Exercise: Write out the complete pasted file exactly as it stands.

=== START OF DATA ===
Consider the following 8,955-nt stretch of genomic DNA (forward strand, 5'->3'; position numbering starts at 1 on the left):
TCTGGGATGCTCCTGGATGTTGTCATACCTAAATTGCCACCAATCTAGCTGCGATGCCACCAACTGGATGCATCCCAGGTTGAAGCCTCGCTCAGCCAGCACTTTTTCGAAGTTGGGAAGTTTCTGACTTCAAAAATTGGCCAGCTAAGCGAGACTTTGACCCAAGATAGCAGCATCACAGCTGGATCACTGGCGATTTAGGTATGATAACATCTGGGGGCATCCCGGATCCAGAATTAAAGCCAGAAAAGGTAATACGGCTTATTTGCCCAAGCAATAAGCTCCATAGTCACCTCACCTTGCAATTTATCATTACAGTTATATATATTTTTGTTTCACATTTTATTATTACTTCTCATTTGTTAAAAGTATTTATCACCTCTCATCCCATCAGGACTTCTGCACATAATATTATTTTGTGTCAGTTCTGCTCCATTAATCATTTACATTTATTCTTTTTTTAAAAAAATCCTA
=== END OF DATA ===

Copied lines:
Consider the following 8,955-nt stretch of genomic DNA (forward strand, 5'->3'; position numbering starts at 1 on the left):
TCTGGGATGCTCCTGGATGTTGTCATACCTAAATTGCCACCAATCTAGCTGCGATGCCACCAACTGGATGCATCCCAGGTTGAAGCCTCGCTCAGCCAGCACTTTTTCGAAGTTGGGAAGTTTCTGACTTCAAAAATTGGCCAGCTAAGCGAGACTTTGACCCAAGATAGCAGCATCACAGCTGGATCACTGGCGATTTAGGTATGATAACATCTGGGGGCATCCCGGATCCAGAATTAAAGCCAGAAAAGGTAATACGGCTTATTTGCCCAAGCAATAAGCTCCATAGTCACCTCACCTTGCAATTTATCATTACAGTTATATATATTTTTGTTTCACATTTTATTATTACTTCTCATTTGTTAAAAGTATTTATCACCTCTCATCCCATCAGGACTTCTGCACATAATATTATTTTGTGTCAGTTCTGCTCCATTAATCATTTACATTTATTCTTTTTTTAAAAAAATCCTA